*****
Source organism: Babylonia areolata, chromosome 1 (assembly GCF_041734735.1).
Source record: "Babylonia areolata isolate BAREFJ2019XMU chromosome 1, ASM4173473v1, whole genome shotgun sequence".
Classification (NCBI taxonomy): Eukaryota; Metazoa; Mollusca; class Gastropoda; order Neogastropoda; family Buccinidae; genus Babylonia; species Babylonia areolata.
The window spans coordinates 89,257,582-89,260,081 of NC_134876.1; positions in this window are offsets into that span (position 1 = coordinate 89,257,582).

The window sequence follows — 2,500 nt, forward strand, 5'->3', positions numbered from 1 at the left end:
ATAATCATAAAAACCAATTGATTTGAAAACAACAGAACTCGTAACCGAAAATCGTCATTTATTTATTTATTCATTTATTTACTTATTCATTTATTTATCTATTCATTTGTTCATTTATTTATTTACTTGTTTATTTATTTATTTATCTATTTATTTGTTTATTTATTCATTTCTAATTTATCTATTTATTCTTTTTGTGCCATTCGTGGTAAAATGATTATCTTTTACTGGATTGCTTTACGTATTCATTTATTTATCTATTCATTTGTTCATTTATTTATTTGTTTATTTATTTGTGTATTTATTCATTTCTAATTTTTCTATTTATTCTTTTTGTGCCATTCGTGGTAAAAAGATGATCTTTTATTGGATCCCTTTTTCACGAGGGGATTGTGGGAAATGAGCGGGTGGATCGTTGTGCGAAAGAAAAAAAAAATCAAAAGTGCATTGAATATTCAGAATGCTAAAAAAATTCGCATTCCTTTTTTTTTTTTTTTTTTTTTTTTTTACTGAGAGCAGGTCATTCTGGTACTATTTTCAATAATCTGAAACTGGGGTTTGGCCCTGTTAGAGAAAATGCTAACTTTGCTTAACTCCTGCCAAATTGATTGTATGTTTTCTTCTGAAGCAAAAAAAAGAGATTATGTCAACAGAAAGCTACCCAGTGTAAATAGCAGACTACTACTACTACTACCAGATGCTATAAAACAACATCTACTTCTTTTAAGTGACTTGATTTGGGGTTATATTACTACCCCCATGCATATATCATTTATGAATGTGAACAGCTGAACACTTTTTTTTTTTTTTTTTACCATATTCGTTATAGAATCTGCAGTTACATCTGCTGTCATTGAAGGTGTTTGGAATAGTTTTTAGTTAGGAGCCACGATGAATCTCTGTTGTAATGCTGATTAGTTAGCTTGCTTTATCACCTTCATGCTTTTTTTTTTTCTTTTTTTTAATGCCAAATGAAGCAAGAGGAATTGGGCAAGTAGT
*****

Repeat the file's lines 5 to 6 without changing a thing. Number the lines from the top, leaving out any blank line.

The window sequence follows — 2,500 nt, forward strand, 5'->3', positions numbered from 1 at the left end:
ATAATCATAAAAACCAATTGATTTGAAAACAACAGAACTCGTAACCGAAAATCGTCATTTATTTATTTATTCATTTATTTACTTATTCATTTATTTATCTATTCATTTGTTCATTTATTTATTTACTTGTTTATTTATTTATTTATCTATTTATTTGTTTATTTATTCATTTCTAATTTATCTATTTATTCTTTTTGTGCCATTCGTGGTAAAATGATTATCTTTTACTGGATTGCTTTACGTATTCATTTATTTATCTATTCATTTGTTCATTTATTTATTTGTTTATTTATTTGTGTATTTATTCATTTCTAATTTTTCTATTTATTCTTTTTGTGCCATTCGTGGTAAAAAGATGATCTTTTATTGGATCCCTTTTTCACGAGGGGATTGTGGGAAATGAGCGGGTGGATCGTTGTGCGAAAGAAAAAAAAAATCAAAAGTGCATTGAATATTCAGAATGCTAAAAAAATTCGCATTCCTTTTTTTTTTTTTTTTTTTTTTTTTTACTGAGAGCAGGTCATTCTGGTACTATTTTCAATAATCTGAAACTGGGGTTTGGCCCTGTTAGAGAAAATGCTAACTTTGCTTAACTCCTGCCAAATTGATTGTATGTTTTCTTCTGAAGCAAAAAAAAGAGATTATGTCAACAGAAAGCTACCCAGTGTAAATAGCAGACTACTACTACTACTACCAGATGCTATAAAACAACATCTACTTCTTTTAAGTGACTTGATTTGGGGTTATATTACTACCCCCATGCATATATCATTTATGAATGTGAACAGCTGAACACTTTTTTTTTTTTTTTTTACCATATTCGTTATAGAATCTGCAGTTACATCTGCTGTCATTGAAGGTGTTTGGAATAGTTTTTAGTTAGGAGCCACGATGAATCTCTGTTGTAATGCTGATTAGTTAGCTTGCTTTATCACCTTCATGCTTTTTTTTTTTCTTTTTTTTAATGCCAAATGAAGCAAGAGGAATTGGGCAAGTAGT